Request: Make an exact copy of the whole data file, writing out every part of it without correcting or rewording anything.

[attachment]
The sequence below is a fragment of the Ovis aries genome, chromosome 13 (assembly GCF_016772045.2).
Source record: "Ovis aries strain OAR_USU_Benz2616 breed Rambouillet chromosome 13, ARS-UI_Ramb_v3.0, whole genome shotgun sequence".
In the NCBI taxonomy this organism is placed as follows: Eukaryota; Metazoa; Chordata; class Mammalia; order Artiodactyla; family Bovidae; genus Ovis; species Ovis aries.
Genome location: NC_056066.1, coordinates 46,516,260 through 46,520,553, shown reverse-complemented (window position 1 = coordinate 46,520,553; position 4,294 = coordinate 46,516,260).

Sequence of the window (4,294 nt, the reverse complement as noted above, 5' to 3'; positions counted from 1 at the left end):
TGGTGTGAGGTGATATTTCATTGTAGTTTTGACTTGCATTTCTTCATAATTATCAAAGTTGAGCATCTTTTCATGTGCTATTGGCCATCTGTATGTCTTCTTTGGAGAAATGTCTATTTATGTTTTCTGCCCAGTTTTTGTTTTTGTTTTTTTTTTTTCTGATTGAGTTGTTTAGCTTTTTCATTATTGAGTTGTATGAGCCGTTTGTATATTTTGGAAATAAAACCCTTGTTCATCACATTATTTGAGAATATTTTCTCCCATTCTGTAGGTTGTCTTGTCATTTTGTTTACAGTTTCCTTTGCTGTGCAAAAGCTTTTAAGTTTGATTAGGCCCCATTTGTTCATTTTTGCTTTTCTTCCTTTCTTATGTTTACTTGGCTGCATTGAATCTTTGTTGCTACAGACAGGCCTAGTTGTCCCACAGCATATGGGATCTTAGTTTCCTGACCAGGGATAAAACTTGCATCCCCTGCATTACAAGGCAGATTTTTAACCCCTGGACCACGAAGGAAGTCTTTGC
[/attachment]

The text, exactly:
The sequence below is a fragment of the Ovis aries genome, chromosome 13 (assembly GCF_016772045.2).
Source record: "Ovis aries strain OAR_USU_Benz2616 breed Rambouillet chromosome 13, ARS-UI_Ramb_v3.0, whole genome shotgun sequence".
In the NCBI taxonomy this organism is placed as follows: Eukaryota; Metazoa; Chordata; class Mammalia; order Artiodactyla; family Bovidae; genus Ovis; species Ovis aries.
Genome location: NC_056066.1, coordinates 46,516,260 through 46,520,553, shown reverse-complemented (window position 1 = coordinate 46,520,553; position 4,294 = coordinate 46,516,260).

Sequence of the window (4,294 nt, the reverse complement as noted above, 5' to 3'; positions counted from 1 at the left end):
TGGTGTGAGGTGATATTTCATTGTAGTTTTGACTTGCATTTCTTCATAATTATCAAAGTTGAGCATCTTTTCATGTGCTATTGGCCATCTGTATGTCTTCTTTGGAGAAATGTCTATTTATGTTTTCTGCCCAGTTTTTGTTTTTGTTTTTTTTTTTTCTGATTGAGTTGTTTAGCTTTTTCATTATTGAGTTGTATGAGCCGTTTGTATATTTTGGAAATAAAACCCTTGTTCATCACATTATTTGAGAATATTTTCTCCCATTCTGTAGGTTGTCTTGTCATTTTGTTTACAGTTTCCTTTGCTGTGCAAAAGCTTTTAAGTTTGATTAGGCCCCATTTGTTCATTTTTGCTTTTCTTCCTTTCTTATGTTTACTTGGCTGCATTGAATCTTTGTTGCTACAGACAGGCCTAGTTGTCCCACAGCATATGGGATCTTAGTTTCCTGACCAGGGATAAAACTTGCATCCCCTGCATTACAAGGCAGATTTTTAACCCCTGGACCACGAAGGAAGTCTTTGC